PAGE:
A Conversation with Tomas Avila Laurel
In February 2011 Juan Tomás Ávila Laurel (b. 1966) declared a hunger strike in order to bring attention to the political situation in Equatorial Guinea, where the longstanding authoritarian regime works in tandem with the compliance of foreign powers. Concerned for the security of the author, national and international observers recommended that he leave the country. Today, Ávila Laurel lives in Spain, where he has become, in his own words, a “migrant due to political causes.” In Spain, Ávila Laurel continues his writing, alongside a pacific fight for democracy. Aside from his ethical commitment to justice and solidarity with the people of his country and all marginalized peoples, Ávila Laurel has created a literary aesthetic that is informed by this multilingual, multicultural environment. Thus, his literary style is marked by images that synthesize his society, reflect on world history, and connect Equatorial Guinea to other nations, across time and geography.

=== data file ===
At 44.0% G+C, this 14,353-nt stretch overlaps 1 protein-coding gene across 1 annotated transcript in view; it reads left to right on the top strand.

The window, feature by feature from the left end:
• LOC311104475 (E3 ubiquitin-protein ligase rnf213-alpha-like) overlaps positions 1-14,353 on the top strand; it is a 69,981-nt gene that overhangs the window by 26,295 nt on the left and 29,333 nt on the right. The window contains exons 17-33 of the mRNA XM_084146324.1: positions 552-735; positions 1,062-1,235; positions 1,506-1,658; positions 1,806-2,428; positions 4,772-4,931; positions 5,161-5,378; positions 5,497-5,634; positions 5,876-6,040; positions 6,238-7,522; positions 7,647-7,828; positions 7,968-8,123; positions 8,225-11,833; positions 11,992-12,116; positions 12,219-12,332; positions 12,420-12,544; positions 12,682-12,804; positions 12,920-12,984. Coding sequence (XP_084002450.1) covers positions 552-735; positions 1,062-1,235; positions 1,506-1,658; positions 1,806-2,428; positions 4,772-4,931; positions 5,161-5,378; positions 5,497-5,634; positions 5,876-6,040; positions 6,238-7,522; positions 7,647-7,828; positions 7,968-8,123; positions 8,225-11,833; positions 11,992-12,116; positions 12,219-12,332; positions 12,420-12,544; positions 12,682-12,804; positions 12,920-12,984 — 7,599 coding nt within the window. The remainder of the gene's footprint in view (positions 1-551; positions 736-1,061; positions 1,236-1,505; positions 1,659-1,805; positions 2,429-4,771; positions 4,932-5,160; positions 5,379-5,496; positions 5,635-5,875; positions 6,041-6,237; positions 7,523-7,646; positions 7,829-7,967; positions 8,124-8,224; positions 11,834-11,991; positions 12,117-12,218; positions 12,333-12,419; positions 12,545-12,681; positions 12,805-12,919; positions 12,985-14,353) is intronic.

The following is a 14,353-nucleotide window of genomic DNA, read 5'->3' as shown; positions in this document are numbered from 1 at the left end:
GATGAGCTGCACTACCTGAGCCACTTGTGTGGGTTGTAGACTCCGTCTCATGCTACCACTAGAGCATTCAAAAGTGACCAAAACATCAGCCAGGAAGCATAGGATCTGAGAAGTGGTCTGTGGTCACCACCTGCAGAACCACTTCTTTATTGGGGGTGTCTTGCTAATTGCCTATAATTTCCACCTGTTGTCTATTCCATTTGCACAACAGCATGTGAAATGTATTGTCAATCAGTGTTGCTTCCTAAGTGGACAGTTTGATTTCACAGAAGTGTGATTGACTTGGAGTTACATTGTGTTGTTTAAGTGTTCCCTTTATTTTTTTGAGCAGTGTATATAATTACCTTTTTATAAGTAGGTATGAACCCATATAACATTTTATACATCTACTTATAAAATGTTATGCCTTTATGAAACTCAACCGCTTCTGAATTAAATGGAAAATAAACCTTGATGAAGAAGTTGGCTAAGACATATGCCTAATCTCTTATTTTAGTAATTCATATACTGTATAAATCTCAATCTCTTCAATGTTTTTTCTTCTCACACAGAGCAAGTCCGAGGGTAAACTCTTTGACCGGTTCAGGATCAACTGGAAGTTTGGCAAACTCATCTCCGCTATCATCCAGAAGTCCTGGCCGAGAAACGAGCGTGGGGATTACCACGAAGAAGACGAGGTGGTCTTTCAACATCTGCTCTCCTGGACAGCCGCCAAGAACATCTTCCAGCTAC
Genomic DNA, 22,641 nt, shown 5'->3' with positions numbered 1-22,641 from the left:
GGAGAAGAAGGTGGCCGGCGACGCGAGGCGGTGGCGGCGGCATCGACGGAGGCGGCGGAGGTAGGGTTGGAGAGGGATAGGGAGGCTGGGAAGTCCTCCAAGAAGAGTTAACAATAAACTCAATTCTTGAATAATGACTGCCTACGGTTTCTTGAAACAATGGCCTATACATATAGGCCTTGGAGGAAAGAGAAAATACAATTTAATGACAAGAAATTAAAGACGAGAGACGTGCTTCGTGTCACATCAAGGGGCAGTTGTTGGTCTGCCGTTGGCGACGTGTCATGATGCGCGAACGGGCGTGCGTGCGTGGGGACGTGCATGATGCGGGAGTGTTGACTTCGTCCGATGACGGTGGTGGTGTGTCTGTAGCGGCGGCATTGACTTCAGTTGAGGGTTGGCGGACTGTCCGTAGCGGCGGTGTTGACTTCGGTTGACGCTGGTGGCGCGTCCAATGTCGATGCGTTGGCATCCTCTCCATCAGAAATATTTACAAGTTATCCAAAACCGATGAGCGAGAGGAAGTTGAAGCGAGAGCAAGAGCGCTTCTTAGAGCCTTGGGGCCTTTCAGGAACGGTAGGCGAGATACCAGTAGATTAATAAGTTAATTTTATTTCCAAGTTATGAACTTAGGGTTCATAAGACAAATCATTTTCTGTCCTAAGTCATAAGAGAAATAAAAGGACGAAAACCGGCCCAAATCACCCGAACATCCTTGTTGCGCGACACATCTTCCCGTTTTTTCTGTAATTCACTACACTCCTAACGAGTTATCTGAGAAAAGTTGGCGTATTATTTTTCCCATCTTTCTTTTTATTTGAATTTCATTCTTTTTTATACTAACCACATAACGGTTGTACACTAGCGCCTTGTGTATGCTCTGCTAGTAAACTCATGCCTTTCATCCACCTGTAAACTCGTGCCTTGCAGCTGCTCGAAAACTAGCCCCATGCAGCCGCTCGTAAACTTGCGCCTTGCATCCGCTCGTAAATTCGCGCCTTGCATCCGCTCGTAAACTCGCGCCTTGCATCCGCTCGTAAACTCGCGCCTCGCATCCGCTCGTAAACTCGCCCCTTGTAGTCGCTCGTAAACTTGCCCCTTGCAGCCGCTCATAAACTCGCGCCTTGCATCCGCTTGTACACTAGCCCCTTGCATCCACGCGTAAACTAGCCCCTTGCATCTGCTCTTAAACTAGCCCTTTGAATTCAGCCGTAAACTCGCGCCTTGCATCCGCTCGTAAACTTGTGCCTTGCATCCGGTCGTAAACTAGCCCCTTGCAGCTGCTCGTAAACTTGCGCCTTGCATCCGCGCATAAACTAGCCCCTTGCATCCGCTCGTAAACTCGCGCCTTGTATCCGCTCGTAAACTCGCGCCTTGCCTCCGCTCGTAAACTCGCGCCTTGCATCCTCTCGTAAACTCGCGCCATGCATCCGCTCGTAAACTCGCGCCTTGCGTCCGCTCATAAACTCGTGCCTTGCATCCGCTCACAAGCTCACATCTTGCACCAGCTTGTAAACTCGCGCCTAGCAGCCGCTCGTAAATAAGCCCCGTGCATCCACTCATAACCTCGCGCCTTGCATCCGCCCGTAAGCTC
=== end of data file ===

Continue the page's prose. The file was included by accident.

This article is from World Literature Today 86 (2012): 41, doi:10.7588/worllitetoda.86.5.0041. Posted with permission.